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This is not Angelina Jolie
August 6, 2006 10:42 AM   Subscribe

The World's Most Photorealistic Vector Art Is it as impressive as we have already seen ? [first link mildly NSFW]
posted by The Radish (34 comments total) 3 users marked this as a favorite

 
Well, holy crap. This impresses me in a very real way, but at the same time I have to acknowledge that anyone with enough patience can copy an image in this manner. It's the kind of "art" that doesn't require creativity or inspiration, only time and precision.
posted by chudmonkey at 10:49 AM on August 6, 2006


Still, that's a hell of a lot of precision.

Some of these are better than others, but even the worst just look like ineptly-airbrushed photos.
posted by Zozo at 10:50 AM on August 6, 2006


That's pretty impressive, but it is rather pointless as they're obviously just copying photographs. I mean, the whole point of doing vector graphics is to come up with something new. If you wanted too, you could just put a photo on a layer in illustrator and then trace over it, no skill required.
posted by delmoi at 11:06 AM on August 6, 2006


That said the transparency in this[nsfw] image really blows me away.
posted by delmoi at 11:06 AM on August 6, 2006


Actually this one is really amazing. It looks like a 3d render at least, but not at all like a photograph.

The first artist (wayne forrest) is by far the worst of the bunch as far as what he chooses to draw.
posted by delmoi at 11:13 AM on August 6, 2006


They may also seem so photorealistic becuase we're so used to seeing airbrushed photos in magazines. Fluid Effect has some nice before and after shots of celebrity images. It definately makes it easier to vectorize an image if they take out all the pores and blemishes beforehand.
posted by Gary at 11:28 AM on August 6, 2006


So dull. Is there actually Lord of the Rings fan art in there? And a picture of Gollum?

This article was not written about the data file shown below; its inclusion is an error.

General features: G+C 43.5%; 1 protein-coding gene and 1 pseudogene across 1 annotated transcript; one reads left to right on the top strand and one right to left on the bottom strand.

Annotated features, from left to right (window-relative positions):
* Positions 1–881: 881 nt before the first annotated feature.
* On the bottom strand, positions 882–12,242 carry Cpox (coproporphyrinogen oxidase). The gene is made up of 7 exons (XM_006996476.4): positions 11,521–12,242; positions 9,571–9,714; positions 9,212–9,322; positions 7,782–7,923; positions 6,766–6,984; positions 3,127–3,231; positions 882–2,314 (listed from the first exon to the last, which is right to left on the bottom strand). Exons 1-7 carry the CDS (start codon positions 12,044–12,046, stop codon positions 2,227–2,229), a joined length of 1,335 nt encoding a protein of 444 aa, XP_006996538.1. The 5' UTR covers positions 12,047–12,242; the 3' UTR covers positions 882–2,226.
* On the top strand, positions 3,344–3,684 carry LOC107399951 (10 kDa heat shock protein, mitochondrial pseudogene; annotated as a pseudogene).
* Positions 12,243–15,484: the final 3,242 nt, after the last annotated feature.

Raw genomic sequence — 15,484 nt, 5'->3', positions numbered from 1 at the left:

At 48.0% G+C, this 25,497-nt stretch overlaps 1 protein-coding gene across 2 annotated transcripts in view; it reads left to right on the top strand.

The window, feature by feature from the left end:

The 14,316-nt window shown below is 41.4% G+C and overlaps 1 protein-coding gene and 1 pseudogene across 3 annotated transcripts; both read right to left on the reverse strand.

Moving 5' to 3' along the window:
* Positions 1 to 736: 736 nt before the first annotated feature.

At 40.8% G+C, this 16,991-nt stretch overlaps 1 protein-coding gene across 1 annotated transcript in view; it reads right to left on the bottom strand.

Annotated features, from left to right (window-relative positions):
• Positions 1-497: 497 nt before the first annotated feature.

posted by Astro Zombie at 11:28 AM on August 6, 2006


This type of work does require a fair degree of creativity, while it is a creative use of tools rather than an imaginative creativity, it is far more impressive than just putting a photo on a layer and tracing over it. Even if they use the live trace and live paint features, there's a lot of work to be done to get these results. The thing that gets me, though, is doesn't this basically mean these are photorealistic digital paintings that are resolution independent?
posted by Grod at 11:29 AM on August 6, 2006


(My apologies for the glaring spelling mistakes. I forgot to hit the button before I posted)
posted by Gary at 11:30 AM on August 6, 2006


Welcome to hell, I'll be your guide.
posted by odinsdream at 11:45 AM on August 6, 2006


Gary: Wow, that's really, really crazy.
posted by odinsdream at 11:49 AM on August 6, 2006


I'm always somewhat impressed by this kind of thing when I stumble across it. I linked it to me friend and she reminded me of this one. (somewhat NSFW)

So much times goes into those. Ugh.
posted by Stunt at 12:03 PM on August 6, 2006


That sure looks like a lot of work to replicate a photograph. If I were going to do that kind of work, I'd do it in a 3d modeling program. Then at least I would have some flexibility with the composition once the detailing was done.
posted by moonbiter at 12:05 PM on August 6, 2006


I mean, I don't want to tear these guys down -- they have put a lot of work into these. But it's engineering. It's a lot of paying attention to detail and using the tools in a skillful fashion. As such, I'm kind of mystified that they didn't choose a tool that would create something that would be, well, more useful as a result.